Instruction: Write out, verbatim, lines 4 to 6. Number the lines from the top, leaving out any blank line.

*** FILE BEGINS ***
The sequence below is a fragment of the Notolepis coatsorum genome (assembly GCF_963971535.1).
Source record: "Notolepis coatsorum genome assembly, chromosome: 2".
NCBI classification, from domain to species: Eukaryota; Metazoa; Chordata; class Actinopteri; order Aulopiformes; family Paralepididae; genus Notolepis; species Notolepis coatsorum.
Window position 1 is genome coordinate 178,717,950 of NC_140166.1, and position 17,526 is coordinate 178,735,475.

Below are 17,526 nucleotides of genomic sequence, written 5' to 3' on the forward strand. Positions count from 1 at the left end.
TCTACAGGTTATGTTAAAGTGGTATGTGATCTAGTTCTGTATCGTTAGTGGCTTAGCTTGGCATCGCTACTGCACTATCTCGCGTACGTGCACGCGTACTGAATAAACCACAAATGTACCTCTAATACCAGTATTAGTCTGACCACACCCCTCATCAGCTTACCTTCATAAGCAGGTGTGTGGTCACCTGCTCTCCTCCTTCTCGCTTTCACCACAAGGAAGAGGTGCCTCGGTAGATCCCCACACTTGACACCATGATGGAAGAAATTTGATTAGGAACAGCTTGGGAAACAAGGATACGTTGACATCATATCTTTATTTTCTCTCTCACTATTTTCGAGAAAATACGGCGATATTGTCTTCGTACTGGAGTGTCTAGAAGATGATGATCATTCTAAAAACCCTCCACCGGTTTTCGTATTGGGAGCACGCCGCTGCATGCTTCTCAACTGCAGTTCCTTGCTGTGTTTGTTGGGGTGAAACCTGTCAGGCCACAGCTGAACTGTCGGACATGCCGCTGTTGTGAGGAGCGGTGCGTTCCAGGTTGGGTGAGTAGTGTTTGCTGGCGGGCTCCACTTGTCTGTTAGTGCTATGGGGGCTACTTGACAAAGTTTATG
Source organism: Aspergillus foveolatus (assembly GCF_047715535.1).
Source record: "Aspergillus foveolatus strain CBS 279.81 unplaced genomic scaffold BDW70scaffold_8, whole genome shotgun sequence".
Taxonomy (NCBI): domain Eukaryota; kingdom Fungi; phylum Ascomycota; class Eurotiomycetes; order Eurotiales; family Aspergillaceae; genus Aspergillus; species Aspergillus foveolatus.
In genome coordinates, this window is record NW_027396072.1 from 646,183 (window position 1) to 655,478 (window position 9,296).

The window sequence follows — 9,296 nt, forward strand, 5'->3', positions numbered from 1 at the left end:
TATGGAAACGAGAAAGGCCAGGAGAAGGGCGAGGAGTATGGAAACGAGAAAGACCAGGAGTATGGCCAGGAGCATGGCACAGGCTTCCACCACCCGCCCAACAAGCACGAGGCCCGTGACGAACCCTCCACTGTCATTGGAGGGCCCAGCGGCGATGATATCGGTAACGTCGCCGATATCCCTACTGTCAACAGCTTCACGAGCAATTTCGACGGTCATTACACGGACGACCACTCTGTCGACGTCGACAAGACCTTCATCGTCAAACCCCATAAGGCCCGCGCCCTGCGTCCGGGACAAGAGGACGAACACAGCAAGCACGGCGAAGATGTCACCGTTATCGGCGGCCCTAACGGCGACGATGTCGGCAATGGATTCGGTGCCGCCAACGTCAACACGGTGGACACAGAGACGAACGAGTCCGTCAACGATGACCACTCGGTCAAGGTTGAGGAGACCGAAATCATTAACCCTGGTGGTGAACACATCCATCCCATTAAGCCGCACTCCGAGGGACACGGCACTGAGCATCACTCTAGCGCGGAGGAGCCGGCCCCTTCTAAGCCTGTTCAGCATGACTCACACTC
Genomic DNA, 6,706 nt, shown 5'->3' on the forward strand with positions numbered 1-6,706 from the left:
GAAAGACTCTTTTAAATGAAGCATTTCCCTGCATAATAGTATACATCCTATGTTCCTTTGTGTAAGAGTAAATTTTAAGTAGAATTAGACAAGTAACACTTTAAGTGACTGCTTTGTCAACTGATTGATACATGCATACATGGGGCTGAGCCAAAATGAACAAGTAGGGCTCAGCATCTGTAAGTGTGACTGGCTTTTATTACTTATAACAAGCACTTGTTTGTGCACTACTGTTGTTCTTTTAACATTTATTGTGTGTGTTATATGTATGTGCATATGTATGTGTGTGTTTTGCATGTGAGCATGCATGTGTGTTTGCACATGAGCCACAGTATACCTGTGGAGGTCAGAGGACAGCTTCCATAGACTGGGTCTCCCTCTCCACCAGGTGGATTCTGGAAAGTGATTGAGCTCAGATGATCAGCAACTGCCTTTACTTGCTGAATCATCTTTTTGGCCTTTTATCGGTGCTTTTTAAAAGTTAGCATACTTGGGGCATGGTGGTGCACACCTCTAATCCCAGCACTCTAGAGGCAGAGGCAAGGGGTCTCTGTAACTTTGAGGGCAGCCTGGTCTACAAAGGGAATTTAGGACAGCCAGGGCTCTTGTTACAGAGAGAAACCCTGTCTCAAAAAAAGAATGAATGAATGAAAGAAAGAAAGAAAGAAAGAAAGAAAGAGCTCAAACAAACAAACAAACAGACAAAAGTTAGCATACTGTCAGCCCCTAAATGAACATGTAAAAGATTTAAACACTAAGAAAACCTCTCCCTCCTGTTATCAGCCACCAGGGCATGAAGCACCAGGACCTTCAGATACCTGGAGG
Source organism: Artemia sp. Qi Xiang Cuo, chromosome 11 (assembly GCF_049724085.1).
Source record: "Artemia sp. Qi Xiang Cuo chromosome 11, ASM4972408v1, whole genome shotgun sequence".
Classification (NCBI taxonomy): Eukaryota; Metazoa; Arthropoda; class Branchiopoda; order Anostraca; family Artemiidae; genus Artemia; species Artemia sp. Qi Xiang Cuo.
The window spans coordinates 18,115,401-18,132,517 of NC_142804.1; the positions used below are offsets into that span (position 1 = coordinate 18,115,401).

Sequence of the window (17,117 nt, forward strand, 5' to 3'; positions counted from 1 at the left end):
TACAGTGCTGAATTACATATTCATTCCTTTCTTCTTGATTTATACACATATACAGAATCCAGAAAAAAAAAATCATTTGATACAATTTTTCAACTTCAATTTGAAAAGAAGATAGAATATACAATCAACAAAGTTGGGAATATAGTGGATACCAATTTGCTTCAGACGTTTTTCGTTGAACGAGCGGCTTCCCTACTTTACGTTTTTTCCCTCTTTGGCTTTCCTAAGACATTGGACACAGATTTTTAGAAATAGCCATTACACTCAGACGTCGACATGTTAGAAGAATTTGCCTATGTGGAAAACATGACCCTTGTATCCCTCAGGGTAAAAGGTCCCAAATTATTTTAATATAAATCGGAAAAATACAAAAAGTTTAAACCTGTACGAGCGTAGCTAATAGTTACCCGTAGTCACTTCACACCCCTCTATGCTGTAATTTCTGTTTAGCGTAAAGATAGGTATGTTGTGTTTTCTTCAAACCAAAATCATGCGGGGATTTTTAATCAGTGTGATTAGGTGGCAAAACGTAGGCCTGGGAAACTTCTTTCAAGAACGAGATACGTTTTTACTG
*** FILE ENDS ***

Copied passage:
Window position 1 is genome coordinate 178,717,950 of NC_140166.1, and position 17,526 is coordinate 178,735,475.

Below are 17,526 nucleotides of genomic sequence, written 5' to 3' on the forward strand. Positions count from 1 at the left end.
TCTACAGGTTATGTTAAAGTGGTATGTGATCTAGTTCTGTATCGTTAGTGGCTTAGCTTGGCATCGCTACTGCACTATCTCGCGTACGTGCACGCGTACTGAATAAACCACAAATGTACCTCTAATACCAGTATTAGTCTGACCACACCCCTCATCAGCTTACCTTCATAAGCAGGTGTGTGGTCACCTGCTCTCCTCCTTCTCGCTTTCACCACAAGGAAGAGGTGCCTCGGTAGATCCCCACACTTGACACCATGATGGAAGAAATTTGATTAGGAACAGCTTGGGAAACAAGGATACGTTGACATCATATCTTTATTTTCTCTCTCACTATTTTCGAGAAAATACGGCGATATTGTCTTCGTACTGGAGTGTCTAGAAGATGATGATCATTCTAAAAACCCTCCACCGGTTTTCGTATTGGGAGCACGCCGCTGCATGCTTCTCAACTGCAGTTCCTTGCTGTGTTTGTTGGGGTGAAACCTGTCAGGCCACAGCTGAACTGTCGGACATGCCGCTGTTGTGAGGAGCGGTGCGTTCCAGGTTGGGTGAGTAGTGTTTGCTGGCGGGCTCCACTTGTCTGTTAGTGCTATGGGGGCTACTTGACAAAGTTTATG